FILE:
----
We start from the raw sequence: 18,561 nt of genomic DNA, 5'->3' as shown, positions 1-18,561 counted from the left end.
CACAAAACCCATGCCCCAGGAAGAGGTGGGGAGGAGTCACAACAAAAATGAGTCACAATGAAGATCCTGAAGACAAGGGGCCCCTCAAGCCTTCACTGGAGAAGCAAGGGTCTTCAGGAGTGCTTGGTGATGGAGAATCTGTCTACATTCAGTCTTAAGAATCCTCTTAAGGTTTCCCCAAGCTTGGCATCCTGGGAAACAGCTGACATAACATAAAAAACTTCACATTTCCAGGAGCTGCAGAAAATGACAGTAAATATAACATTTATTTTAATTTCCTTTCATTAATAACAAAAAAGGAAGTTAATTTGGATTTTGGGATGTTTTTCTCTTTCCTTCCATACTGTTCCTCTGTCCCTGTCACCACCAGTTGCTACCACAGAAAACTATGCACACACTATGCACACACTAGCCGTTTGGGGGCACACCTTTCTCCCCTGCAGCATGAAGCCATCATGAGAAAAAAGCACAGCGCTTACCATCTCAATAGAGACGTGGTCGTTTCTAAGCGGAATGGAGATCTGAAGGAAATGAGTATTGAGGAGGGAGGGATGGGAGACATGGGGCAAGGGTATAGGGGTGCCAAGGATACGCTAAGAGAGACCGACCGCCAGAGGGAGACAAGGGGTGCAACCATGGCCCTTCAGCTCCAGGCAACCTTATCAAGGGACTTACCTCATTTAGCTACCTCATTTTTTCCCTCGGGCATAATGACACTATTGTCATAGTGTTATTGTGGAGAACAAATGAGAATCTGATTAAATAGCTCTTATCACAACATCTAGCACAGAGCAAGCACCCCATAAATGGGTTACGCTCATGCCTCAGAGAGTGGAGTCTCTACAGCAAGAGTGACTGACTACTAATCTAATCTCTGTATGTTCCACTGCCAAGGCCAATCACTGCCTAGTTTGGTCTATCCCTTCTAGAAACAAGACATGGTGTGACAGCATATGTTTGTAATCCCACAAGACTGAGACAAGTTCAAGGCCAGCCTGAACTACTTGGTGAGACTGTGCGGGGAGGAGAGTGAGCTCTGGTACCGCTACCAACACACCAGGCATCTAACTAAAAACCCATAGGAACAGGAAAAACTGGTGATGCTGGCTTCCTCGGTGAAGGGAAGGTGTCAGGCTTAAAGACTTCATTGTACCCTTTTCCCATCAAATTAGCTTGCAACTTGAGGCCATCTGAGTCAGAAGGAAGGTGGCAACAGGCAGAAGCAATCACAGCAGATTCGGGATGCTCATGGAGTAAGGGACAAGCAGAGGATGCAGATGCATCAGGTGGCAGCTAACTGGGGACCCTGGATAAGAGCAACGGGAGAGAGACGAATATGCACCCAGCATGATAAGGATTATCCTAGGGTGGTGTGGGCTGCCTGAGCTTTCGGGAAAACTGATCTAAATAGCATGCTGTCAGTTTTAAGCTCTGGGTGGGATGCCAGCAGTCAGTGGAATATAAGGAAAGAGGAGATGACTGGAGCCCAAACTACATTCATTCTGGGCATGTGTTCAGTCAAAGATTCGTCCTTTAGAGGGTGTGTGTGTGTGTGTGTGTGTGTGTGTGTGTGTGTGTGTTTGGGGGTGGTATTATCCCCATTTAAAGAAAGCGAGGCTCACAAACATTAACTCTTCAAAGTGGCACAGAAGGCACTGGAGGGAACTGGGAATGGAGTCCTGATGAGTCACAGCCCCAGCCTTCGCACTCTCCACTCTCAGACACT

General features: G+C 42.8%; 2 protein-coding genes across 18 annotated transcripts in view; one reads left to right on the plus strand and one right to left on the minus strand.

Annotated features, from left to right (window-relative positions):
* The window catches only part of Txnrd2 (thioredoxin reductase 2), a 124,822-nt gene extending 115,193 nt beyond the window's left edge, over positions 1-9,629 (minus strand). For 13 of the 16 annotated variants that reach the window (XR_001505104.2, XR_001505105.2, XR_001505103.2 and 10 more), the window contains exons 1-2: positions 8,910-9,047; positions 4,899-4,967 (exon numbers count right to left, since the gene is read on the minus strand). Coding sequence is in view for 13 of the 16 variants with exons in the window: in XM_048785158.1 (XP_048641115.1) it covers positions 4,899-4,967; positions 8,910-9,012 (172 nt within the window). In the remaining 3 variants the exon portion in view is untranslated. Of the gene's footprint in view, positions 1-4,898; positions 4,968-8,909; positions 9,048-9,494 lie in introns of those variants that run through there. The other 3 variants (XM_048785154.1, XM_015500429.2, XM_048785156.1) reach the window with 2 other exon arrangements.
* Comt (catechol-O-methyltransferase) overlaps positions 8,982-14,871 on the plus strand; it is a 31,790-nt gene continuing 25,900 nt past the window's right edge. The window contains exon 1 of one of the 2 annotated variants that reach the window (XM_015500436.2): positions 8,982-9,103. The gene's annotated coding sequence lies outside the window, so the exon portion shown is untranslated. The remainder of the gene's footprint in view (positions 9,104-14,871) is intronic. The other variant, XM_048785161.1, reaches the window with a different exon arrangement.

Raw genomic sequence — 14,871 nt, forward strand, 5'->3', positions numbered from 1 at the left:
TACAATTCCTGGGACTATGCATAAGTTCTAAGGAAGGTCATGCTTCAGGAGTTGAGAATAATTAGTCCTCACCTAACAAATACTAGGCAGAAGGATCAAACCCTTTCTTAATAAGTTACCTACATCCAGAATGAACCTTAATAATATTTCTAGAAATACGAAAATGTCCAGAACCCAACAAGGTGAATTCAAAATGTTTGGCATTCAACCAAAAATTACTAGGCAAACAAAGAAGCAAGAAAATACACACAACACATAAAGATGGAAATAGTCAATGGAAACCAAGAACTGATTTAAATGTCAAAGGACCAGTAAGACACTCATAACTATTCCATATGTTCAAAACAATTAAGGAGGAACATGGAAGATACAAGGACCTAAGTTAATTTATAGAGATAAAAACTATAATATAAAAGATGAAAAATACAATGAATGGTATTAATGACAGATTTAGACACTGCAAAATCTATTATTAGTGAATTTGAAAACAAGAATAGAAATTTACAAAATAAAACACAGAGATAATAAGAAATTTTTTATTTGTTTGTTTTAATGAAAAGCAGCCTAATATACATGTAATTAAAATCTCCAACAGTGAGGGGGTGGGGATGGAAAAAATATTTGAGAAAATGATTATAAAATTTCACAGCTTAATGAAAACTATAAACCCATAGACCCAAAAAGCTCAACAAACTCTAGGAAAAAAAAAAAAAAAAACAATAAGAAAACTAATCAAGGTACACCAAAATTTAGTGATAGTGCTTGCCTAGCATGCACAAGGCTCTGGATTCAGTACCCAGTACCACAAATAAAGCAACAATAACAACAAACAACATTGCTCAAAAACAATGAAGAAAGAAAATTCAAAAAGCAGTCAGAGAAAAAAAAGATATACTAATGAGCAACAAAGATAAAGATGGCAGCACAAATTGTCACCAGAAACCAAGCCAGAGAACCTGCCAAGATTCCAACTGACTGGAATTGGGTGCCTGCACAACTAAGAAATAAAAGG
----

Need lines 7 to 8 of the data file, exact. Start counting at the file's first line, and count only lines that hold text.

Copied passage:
Raw genomic sequence — 14,871 nt, forward strand, 5'->3', positions numbered from 1 at the left:
TACAATTCCTGGGACTATGCATAAGTTCTAAGGAAGGTCATGCTTCAGGAGTTGAGAATAATTAGTCCTCACCTAACAAATACTAGGCAGAAGGATCAAACCCTTTCTTAATAAGTTACCTACATCCAGAATGAACCTTAATAATATTTCTAGAAATACGAAAATGTCCAGAACCCAACAAGGTGAATTCAAAATGTTTGGCATTCAACCAAAAATTACTAGGCAAACAAAGAAGCAAGAAAATACACACAACACATAAAGATGGAAATAGTCAATGGAAACCAAGAACTGATTTAAATGTCAAAGGACCAGTAAGACACTCATAACTATTCCATATGTTCAAAACAATTAAGGAGGAACATGGAAGATACAAGGACCTAAGTTAATTTATAGAGATAAAAACTATAATATAAAAGATGAAAAATACAATGAATGGTATTAATGACAGATTTAGACACTGCAAAATCTATTATTAGTGAATTTGAAAACAAGAATAGAAATTTACAAAATAAAACACAGAGATAATAAGAAATTTTTTATTTGTTTGTTTTAATGAAAAGCAGCCTAATATACATGTAATTAAAATCTCCAACAGTGAGGGGGTGGGGATGGAAAAAATATTTGAGAAAATGATTATAAAATTTCACAGCTTAATGAAAACTATAAACCCATAGACCCAAAAAGCTCAACAAACTCTAGGAAAAAAAAAAAAAAAAACAATAAGAAAACTAATCAAGGTACACCAAAATTTAGTGATAGTGCTTGCCTAGCATGCACAAGGCTCTGGATTCAGTACCCAGTACCACAAATAAAGCAACAATAACAACAAACAACATTGCTCAAAAACAATGAAGAAAGAAAATTCAAAAAGCAGTCAGAGAAAAAAAAGATATACTAATGAGCAACAAAGATAAAGATGGCAGCACAAATTGTCACCAGAAACCAAGCCAGAGAACCTGCCAAGATTCCAACTGACTGGAATTGGGTGCCTGCACAACTAAGAAATAAAAGG